14. craski says:

    Round my way, Openreach has been just chucking copper on the surface for years. My phone cable is buried, it is literally just thrown into the roadside and has been for many years!

    1. craski says:

      *is not buried*

    2. Stephen says:

      Yes we have “self burying cables” near Stoneahven. They just lie on the ground at the roadside where there is no ducting or telegraph poles.

    3. craski says:

      Self burying in parts! I’ve even them left lying on the ground over entrance to fields for months on end leaving the farmers no choice but to drive over them for access pressing them into the ground. It is no surprise we often see the Openreach vans fault finding on the cables due to problems at the houses fed by them. If Openreach took a holistic approach to fixing them properly once rather than patching them up every year they would save themselves a lot of time and effort!

  15. Brin says:

    save us a lot of money, we have 10 Kms of trenching to do this year lol

  16. Zak says:

    You joke but in a recent trip to Bangalore for work purposes. I did see an awful lot of fibre strung across the trees overhanging the pavements. The pavements had been dug up for the civil works being done as part of the metro system installation linking the cities tech hubs together.

    1. Mark Jackson says:

      Funnily enough Zak that was one of my influences for the story above πŸ™‚ , albeit perhaps more influenced by the crazy telecoms and electrical cabling in parts of India and the Philippines. They’re comically crazy and cross-talk must be a nightmare.

  17. A. Watts says:

    You nearlly caught me on your april fool I wish it was true though,. would’nt that be nice

  18. chris conder says:

    It is a common sight to see telephone cables running over the fells, in the hedges and left exposed for years until the grass roots grow over them. Nothing new about surface installs with openreach.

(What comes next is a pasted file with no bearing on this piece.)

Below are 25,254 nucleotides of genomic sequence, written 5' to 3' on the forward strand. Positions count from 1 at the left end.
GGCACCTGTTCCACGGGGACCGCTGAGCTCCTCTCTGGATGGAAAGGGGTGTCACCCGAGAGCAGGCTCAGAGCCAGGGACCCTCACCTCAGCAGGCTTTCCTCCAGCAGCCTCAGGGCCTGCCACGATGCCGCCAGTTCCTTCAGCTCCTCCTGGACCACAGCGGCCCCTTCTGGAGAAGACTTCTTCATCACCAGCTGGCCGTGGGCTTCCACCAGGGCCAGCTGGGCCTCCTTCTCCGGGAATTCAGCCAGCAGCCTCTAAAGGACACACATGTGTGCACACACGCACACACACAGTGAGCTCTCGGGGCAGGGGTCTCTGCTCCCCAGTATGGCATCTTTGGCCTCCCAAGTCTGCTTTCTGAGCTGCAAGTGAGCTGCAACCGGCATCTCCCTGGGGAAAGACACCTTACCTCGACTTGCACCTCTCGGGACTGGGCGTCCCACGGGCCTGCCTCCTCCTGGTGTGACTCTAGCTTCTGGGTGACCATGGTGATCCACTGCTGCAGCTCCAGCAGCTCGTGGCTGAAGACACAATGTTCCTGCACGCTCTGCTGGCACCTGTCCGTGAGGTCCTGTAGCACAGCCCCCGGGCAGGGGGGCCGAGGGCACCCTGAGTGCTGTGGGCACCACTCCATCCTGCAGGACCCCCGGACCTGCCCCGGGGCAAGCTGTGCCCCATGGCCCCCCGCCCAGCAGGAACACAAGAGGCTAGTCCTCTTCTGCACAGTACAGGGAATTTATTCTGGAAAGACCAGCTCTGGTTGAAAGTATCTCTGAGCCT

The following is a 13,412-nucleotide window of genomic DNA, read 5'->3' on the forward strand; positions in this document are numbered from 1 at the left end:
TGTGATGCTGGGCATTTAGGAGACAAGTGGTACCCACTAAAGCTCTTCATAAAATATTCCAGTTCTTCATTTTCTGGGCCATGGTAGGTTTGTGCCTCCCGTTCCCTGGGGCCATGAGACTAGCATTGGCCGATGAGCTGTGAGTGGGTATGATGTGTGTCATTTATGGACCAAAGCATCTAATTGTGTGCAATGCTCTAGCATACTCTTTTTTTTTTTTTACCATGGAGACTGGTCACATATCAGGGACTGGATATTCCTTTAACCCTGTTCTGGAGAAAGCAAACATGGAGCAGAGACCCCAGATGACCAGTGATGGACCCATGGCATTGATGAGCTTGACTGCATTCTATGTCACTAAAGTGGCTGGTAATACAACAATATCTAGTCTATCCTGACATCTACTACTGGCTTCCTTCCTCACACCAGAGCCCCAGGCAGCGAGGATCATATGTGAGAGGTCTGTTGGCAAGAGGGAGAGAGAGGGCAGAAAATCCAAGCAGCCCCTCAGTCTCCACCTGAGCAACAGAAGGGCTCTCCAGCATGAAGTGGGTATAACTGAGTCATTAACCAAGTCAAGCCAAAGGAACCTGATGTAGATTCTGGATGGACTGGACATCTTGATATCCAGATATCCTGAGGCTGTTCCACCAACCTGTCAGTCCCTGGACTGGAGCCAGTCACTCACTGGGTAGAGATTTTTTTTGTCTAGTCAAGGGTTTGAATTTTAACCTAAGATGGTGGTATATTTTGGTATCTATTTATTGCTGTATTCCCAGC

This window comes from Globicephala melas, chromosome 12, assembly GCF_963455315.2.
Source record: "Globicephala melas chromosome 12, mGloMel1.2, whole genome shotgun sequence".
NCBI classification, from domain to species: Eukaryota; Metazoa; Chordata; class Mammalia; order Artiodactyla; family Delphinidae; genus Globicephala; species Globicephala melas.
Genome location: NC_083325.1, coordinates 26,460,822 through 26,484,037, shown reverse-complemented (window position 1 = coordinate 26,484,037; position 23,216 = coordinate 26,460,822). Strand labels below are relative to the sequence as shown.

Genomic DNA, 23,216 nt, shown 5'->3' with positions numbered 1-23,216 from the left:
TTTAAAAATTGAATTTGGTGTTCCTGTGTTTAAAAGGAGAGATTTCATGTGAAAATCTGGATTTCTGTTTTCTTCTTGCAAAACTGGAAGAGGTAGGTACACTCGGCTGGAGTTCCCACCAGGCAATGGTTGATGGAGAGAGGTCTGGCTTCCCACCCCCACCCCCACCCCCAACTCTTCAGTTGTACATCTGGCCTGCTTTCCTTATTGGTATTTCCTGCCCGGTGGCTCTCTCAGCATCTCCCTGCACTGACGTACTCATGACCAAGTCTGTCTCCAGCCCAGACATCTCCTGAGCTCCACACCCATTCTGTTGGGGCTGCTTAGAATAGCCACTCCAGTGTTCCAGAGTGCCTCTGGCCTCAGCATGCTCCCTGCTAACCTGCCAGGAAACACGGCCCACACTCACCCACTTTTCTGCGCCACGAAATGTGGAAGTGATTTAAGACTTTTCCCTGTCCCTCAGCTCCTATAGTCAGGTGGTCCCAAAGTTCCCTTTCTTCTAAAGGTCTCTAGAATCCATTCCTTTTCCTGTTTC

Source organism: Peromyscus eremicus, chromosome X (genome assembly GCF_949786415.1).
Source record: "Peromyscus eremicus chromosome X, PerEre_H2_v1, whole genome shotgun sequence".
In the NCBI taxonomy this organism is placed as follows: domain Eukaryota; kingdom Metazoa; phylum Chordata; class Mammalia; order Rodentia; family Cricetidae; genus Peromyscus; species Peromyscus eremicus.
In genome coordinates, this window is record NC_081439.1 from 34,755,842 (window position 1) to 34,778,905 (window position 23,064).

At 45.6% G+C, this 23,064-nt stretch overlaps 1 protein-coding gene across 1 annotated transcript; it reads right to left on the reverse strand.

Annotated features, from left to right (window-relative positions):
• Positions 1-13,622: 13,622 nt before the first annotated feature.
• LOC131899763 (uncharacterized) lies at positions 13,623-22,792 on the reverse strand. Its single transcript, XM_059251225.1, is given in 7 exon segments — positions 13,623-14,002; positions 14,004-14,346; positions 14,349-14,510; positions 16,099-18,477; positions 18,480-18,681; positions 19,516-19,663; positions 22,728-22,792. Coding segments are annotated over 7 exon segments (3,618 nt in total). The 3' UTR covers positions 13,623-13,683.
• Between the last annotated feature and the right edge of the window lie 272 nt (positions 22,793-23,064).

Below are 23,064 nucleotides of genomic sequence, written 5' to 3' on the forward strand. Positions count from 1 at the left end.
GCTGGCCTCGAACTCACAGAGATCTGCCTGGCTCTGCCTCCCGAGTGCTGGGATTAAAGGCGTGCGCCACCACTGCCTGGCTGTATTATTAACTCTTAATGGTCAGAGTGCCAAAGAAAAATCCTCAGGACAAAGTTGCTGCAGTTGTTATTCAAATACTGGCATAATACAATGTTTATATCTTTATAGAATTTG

19. Gedfan says:

    I’d take FTTP through my letterbox if it ever gets to where I live!

    1. NE555 says:

      > I’d take FTTP through my letterbox if it ever gets to where I live!

      There’s an easier way to get fibre into your house:

    2. SuperFast Dream says:

      @NE555 I signed up for that service when it came out.

      Unfortunately I had to disconnect it all and return it, I could never get it to work, it turned out to be a right pain in the arse.

  20. Marty says:

    I almost fell for that. Brilliant

  21. Brian says:

    They’re missing the obvious openreach method, used with copper, of cable tied to dry stone walls. That can also be used with the ‘just chuck it in the ditch’ method at the sides of roads.

  22. Dave says:

    Hasn’t mega dirty being doing this recently in Devon

  23. Rahul says:

    Actually it is not going to be a good or exciting idea anyway. I’d rather have a slower Fibre Optic deployment but a safer one than having cables laying on the floor.

    In India and Bangladesh there have been reports of telephone and fibre cable vandalism (at night time) where gangs either steal the cables or deliberately damage them since many of these cables are left on the ground. The governments don’t have the money to dig the ground and then fix them again. Customers are then left with an internet outage for several hours before they get repaired again.

    Maybe in a more remote rural area this might work where there are few villagers which you can trust. But the risk of having a truck, car, bus, etc crash over the cables is still high even if there is no deliberate malice involved.

  24. Roger_Gooner says:

    It’s not just India and Bangladesh, metal theft has been taking place in the UK for years. There are cases of parts of motorways without lights due to cable theft. I also recall an occasion a few years ago when, on turning up at Bounds Green Tube station, I found it closed as rails had been stolen overnight.